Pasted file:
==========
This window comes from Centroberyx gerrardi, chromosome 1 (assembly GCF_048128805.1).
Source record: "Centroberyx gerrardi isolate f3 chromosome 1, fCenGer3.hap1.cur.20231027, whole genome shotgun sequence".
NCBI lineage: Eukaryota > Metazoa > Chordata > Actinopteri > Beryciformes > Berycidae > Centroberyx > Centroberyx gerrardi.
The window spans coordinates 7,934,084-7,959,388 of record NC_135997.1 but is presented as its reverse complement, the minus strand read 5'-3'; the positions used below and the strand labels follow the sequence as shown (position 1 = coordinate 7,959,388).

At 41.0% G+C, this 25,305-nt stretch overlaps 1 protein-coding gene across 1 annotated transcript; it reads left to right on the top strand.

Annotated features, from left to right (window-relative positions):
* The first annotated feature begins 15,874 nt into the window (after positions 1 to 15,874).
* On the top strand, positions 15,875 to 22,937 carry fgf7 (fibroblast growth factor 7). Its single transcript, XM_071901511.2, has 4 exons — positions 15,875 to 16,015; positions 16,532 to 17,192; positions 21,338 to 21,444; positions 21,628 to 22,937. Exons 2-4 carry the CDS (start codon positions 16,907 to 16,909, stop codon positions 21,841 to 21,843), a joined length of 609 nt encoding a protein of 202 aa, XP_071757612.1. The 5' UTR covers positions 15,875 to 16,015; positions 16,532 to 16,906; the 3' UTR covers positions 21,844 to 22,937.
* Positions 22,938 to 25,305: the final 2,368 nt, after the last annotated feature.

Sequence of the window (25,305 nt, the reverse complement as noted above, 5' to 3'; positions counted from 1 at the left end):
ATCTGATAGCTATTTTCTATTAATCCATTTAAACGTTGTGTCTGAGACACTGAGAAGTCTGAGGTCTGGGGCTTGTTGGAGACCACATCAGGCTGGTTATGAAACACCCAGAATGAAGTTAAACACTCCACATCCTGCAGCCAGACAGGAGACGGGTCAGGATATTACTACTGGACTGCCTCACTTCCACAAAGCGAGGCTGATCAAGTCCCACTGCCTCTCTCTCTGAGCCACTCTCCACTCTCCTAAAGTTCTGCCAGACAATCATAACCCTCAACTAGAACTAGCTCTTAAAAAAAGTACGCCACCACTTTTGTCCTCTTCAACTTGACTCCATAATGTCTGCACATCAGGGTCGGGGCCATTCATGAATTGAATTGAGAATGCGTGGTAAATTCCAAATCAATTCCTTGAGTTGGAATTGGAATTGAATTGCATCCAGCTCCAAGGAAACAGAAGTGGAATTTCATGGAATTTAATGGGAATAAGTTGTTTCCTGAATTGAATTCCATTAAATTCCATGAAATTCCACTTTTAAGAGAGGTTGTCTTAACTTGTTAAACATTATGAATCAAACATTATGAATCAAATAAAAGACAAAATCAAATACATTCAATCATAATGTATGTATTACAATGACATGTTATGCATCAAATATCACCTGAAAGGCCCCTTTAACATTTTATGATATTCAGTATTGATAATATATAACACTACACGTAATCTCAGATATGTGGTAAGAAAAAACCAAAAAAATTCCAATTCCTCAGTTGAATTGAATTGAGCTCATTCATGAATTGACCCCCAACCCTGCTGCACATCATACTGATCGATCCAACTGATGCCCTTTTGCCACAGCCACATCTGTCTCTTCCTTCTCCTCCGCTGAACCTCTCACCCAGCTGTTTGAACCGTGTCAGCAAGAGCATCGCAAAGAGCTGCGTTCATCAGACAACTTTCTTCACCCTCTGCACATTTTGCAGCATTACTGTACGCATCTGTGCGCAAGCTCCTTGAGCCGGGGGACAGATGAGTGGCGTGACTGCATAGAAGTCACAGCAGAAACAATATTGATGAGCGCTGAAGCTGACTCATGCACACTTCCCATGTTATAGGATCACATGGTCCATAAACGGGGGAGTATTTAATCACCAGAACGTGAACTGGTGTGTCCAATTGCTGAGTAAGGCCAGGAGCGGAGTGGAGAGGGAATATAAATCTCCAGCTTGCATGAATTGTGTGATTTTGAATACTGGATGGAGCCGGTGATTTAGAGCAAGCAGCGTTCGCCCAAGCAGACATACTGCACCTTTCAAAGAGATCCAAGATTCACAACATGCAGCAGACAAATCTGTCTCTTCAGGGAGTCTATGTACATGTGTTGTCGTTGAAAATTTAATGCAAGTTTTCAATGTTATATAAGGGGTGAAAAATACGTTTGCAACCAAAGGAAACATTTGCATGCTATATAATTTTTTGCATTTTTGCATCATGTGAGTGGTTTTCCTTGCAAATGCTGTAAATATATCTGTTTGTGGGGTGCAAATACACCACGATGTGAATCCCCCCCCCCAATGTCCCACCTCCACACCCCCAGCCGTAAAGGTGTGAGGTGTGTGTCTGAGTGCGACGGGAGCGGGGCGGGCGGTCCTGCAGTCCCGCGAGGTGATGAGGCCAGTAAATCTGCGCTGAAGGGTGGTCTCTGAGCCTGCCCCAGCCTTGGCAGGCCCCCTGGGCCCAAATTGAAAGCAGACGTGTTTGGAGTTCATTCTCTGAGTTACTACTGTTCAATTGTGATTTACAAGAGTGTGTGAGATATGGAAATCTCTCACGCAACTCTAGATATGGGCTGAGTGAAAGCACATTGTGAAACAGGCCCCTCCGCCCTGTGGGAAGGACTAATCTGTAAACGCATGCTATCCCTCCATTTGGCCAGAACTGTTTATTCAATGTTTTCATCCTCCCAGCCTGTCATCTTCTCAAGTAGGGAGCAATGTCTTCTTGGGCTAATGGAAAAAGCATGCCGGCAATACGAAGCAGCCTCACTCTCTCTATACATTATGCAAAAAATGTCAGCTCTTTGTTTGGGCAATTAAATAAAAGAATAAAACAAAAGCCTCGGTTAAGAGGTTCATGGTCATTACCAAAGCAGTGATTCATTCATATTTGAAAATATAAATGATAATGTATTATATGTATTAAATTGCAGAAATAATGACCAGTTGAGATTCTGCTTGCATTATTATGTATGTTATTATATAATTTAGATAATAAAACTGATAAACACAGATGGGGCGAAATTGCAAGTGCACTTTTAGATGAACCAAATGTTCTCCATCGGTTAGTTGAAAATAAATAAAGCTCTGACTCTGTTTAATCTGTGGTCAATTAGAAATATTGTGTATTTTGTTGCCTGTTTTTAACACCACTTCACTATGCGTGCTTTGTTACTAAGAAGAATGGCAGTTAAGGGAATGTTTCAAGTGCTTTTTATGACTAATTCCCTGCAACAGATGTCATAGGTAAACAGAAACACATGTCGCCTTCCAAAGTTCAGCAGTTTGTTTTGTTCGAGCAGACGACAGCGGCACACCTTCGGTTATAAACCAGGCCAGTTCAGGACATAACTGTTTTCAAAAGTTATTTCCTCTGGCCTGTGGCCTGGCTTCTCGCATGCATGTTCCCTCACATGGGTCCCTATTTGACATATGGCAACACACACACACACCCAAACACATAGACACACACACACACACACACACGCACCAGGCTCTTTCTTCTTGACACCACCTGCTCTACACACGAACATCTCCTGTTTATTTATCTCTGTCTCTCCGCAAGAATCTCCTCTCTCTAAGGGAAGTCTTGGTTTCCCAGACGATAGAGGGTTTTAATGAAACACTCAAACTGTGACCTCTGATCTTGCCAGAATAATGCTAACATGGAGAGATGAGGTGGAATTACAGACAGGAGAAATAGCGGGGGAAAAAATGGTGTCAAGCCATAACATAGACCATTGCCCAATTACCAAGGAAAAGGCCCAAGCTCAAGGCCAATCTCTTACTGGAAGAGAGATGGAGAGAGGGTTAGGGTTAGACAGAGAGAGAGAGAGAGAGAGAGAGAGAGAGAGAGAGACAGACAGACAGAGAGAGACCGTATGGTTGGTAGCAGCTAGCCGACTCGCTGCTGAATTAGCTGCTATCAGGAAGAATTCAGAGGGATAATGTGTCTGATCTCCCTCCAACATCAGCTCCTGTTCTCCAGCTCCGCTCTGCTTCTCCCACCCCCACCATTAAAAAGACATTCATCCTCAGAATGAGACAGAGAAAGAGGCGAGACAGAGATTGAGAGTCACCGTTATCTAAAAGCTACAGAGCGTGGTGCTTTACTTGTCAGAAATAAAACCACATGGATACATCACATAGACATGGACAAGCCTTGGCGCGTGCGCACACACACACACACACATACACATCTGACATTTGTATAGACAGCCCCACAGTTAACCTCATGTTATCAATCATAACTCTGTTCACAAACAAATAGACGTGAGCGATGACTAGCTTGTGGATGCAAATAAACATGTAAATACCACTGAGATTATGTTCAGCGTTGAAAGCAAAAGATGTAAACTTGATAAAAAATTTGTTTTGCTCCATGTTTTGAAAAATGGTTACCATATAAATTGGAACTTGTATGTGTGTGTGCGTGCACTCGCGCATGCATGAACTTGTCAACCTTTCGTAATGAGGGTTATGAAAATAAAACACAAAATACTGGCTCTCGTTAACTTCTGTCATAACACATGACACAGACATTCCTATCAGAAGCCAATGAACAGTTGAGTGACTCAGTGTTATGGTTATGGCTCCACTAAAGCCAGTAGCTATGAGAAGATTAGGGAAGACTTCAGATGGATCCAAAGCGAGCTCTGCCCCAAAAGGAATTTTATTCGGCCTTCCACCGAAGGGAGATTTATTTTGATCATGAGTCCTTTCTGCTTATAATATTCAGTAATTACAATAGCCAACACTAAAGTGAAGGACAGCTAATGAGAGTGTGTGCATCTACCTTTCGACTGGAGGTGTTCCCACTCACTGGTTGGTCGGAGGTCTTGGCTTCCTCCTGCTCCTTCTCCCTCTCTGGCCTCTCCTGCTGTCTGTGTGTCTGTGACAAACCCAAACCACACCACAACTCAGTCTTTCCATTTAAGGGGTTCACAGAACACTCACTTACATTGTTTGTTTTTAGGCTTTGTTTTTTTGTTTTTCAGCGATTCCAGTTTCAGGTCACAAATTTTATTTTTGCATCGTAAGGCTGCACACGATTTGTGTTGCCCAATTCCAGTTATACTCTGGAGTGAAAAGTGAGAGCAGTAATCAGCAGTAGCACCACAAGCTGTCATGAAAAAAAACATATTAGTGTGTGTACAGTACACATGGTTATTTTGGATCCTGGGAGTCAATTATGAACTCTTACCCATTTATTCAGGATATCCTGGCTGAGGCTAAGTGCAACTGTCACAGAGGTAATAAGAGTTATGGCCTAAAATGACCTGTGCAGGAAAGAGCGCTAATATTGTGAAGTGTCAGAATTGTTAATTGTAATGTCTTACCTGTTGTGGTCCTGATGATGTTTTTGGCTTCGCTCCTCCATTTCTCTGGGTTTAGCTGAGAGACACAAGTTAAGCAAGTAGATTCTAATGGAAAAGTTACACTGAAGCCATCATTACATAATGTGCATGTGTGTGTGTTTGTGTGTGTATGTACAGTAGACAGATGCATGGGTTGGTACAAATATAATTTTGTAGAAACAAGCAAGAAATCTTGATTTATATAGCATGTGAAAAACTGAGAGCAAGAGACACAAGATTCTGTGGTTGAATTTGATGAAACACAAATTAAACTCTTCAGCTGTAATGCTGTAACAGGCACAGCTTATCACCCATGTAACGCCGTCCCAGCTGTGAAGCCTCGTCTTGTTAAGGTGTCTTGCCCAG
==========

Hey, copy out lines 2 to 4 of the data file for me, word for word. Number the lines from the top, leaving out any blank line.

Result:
Source record: "Centroberyx gerrardi isolate f3 chromosome 1, fCenGer3.hap1.cur.20231027, whole genome shotgun sequence".
NCBI lineage: Eukaryota > Metazoa > Chordata > Actinopteri > Beryciformes > Berycidae > Centroberyx > Centroberyx gerrardi.
The window spans coordinates 7,934,084-7,959,388 of record NC_135997.1 but is presented as its reverse complement, the minus strand read 5'-3'; the positions used below and the strand labels follow the sequence as shown (position 1 = coordinate 7,959,388).